Incredibly well-written. Covers nearly 600 years of European (and world) history without oversimplifying or tipping over into names-and-dates territory. Digs deep into the conflicts of those years to show how the Holy Roman Empire, and then Germany, was at the heart of most of them.
This was a serious corrective for me, since when I was growing up Germany meant Nazis and Nazis were the Last Great Bad Guys (the Soviets were more sympathetic when I was little) so Germany was the country we didn’t talk about much in history class, save to point out all the ways in which Germany had effed things up for the rest of the world.
But leaving Germany out meant a lot of European history and strategy didn’t make sense to me. Why would Britain want to defend Belgian neutrality in WWI? Why did Germany talk so much about encirclement? Why did anyone care that Charles V held both the crowns of Spain and the Holy Roman Empire?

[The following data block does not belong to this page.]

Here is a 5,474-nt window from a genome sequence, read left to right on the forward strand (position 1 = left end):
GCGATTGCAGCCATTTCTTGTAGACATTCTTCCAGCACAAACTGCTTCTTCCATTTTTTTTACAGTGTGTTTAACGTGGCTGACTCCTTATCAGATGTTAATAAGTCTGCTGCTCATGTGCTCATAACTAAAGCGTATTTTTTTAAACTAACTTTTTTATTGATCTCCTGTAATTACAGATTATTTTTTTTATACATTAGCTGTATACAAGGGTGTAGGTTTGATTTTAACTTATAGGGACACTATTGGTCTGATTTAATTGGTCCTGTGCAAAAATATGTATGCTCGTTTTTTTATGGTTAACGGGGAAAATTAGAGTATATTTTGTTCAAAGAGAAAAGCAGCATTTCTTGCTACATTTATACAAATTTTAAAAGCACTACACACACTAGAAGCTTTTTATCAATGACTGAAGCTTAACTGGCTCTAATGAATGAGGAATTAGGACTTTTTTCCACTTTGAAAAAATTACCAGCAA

Simms’ book finally filled those gaps in my understanding, and also taught me:
- During World War I, sauerkraut was renamed “victory cabbage” in the U.S.
- Spain, as the last fascist power left in Europe at the end of WWII, was singled out as being banned from the UN until it had become a democracy, and was hated by both the US and the Soviets.
- The experiences of Germany and Poland with weak central governments were used as examples in the Federalist Papers for why the new United States needed a stronger central government.
Final thought: In describing so many historical instances of reform and liberal freedoms granted so the state could raise money and wage war more effectively, Simms ends up making a better argument for war’s utility with just the sidelines of his narrative than Ian Morris did in his book that had that explicit goal.